Of course, one could point out that the actual value of the minimum wage in 1938 was just .38 cents an hour, or $6.39 in inflation-adjusted, 2016 dollars. This appears to be far from a living wage today, and would not allow for working Americans to pay for many basic needs such as food, health care, education, clothing, and shelter. Still, Roosevelt was clearly unhappy with this basic floor, as he made clear in his 1944 State of the Union address. In that speech, Roosevelt voiced his support for a “Second Bill of Rights,” which voiced support for a living wage for American workers. More specifically, Roosevelt called for the following:
— “The right to earn enough to provide adequate food and clothing and recreation”
— “The right of every farmer to raise and sell his product at a return that will give him and his family a decent living.”
— “The right of every family to a decent home”
— “The right to adequate medical care and the opportunity to achieve and enjoy good health.”
Clearly, the latter three relate directly to the ability to earn a living wage, especially in a country that historically refuses to implement universal health care or generous public housing subsidies.
Previous studies of the minimum wage examined relatively incremental increases in the minimum wage over the years (often less than $1 a year) – not as large as an increase from $9 to $15 an hour (in New York) that is now planned in just three years. It is possible that this large increase could produce higher inflation or unemployment, although there is little in the current economic literature to suggest that this will be definitely be the case. It’s also possible, however, that no such effects will occur. The $15 wage is concentrated across the costly New York City metropolitan area, whereas the rest of the state only has to comply with a minimum wage of $12.50 over five years, by the end of 2020. A raise from $9 to $12.50 over a half-decade is an incremental increase in the minimum wage, representing just .70 cents a year.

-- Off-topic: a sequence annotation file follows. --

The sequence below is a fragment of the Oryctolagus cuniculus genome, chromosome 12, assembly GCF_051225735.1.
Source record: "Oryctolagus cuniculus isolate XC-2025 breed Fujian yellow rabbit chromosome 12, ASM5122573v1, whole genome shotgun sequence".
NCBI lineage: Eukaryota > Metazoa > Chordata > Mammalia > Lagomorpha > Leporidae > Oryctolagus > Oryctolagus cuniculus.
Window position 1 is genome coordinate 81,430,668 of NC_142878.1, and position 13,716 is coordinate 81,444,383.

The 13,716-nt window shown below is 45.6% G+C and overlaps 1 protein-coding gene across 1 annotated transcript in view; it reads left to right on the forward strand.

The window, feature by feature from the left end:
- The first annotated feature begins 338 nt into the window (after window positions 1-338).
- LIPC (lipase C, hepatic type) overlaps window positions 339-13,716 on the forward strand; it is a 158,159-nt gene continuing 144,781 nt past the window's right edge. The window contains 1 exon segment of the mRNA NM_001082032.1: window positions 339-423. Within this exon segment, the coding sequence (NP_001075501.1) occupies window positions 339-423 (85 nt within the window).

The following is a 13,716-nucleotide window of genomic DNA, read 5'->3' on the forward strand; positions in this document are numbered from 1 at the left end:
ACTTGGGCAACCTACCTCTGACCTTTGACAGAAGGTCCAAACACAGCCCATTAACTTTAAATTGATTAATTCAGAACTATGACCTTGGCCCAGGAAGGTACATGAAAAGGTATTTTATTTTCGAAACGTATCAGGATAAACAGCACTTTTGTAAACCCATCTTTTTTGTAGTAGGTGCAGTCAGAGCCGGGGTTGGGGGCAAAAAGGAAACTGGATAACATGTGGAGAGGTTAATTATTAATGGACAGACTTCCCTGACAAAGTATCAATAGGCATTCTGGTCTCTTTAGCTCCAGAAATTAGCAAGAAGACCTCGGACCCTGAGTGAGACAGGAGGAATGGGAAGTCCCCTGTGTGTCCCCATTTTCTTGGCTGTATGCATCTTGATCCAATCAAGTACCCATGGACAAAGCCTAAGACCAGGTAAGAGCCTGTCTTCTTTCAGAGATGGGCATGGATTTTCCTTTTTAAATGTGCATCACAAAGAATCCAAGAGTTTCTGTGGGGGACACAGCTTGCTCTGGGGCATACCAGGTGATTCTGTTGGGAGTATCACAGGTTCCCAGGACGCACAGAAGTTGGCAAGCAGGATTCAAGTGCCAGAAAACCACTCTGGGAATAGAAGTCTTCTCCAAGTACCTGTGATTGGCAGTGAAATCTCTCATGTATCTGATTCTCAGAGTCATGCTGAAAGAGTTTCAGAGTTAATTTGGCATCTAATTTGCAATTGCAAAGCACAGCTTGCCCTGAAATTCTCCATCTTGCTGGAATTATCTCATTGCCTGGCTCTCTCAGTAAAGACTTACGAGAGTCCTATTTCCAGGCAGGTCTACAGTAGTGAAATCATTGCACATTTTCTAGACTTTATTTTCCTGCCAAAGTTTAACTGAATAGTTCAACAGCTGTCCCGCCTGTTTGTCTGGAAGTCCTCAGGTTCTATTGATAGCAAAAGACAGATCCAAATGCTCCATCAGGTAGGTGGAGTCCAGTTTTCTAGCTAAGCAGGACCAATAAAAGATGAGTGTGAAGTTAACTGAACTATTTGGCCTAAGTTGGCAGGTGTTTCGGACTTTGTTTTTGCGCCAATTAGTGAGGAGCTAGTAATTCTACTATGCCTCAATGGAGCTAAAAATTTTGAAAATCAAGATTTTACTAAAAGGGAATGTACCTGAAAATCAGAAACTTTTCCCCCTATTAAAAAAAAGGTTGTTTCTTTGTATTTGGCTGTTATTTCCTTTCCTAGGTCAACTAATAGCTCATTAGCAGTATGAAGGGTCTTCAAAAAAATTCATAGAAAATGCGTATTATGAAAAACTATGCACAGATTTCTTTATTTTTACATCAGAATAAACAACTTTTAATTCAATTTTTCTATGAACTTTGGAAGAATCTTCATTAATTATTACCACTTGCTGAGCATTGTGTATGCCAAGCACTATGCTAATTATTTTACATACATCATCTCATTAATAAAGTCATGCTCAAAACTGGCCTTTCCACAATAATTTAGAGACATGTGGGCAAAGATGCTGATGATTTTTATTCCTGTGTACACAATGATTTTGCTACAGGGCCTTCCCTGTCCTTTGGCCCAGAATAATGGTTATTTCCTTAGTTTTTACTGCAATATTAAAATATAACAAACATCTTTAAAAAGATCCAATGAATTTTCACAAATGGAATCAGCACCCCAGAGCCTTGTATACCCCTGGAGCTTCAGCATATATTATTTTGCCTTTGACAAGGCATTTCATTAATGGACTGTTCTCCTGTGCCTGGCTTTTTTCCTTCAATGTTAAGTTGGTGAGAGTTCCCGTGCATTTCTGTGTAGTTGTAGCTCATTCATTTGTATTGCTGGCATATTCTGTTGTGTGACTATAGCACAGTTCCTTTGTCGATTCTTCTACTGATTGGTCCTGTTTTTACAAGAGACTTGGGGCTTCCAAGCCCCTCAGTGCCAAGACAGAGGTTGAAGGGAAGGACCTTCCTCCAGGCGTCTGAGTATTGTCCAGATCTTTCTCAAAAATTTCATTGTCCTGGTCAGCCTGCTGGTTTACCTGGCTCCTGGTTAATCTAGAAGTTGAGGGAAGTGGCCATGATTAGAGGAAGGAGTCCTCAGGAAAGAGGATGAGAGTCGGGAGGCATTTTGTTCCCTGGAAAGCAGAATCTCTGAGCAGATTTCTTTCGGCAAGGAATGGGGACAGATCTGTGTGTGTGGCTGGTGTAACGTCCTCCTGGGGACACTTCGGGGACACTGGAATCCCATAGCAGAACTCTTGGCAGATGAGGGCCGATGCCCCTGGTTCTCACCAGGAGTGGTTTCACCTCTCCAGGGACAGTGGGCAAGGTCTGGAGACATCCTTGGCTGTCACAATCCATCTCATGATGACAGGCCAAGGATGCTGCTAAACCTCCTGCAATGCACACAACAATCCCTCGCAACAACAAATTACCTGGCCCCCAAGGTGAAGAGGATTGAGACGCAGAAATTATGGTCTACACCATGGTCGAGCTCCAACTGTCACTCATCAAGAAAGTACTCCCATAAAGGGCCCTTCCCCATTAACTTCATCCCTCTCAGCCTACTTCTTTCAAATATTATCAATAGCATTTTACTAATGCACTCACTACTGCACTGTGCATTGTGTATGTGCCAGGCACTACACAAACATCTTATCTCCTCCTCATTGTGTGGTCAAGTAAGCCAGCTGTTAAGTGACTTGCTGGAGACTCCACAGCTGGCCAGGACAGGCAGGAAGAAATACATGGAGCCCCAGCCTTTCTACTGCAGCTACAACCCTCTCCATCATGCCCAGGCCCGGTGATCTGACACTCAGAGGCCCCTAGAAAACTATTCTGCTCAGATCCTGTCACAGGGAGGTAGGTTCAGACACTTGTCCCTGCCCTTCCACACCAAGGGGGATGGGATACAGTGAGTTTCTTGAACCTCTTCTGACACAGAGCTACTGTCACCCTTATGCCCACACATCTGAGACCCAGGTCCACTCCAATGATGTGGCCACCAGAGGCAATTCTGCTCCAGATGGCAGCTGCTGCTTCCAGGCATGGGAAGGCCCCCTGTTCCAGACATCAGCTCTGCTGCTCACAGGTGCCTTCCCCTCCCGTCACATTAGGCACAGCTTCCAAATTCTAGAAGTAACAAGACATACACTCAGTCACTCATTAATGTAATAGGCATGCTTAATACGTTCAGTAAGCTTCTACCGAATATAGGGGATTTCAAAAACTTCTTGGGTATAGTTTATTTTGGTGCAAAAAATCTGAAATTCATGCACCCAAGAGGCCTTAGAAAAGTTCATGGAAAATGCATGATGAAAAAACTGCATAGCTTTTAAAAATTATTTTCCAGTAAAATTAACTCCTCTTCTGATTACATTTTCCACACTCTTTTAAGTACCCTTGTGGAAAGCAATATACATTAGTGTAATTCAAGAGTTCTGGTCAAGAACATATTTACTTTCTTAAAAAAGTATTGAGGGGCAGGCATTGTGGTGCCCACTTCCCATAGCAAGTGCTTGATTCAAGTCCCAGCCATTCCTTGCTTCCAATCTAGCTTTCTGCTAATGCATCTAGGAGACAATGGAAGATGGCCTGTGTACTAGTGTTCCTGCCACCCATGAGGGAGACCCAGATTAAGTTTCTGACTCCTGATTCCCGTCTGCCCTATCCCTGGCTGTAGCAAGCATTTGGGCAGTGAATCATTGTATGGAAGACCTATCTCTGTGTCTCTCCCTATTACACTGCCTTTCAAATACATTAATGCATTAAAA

In the case of California, attacks on a higher minimum wage seem misplaced considering that a raise from $10 to $15 an hour over six years is incremental, constituting just .71 cents a year. Even if large wage raises in California and New York produce some negative economic consequences, this outcome should be assessed within a broader context of a political-economic system that undervalued American labor for decades and continues to deny a living wage to workers in the world’s richest country. The national minimum wage currently stands at half of what it should be worth had pay raises kept pace with worker productivity growth. Within this context, we should remember that class warfare by the rich against the poor is the true cause of misery among working Americans today. Growing wages in states like California and New York should set a positive precedent for how we value American labor moving forward. They should not become pariah states, to be sacrificed at the altar of corporate-mandated wage-slavery for the masses.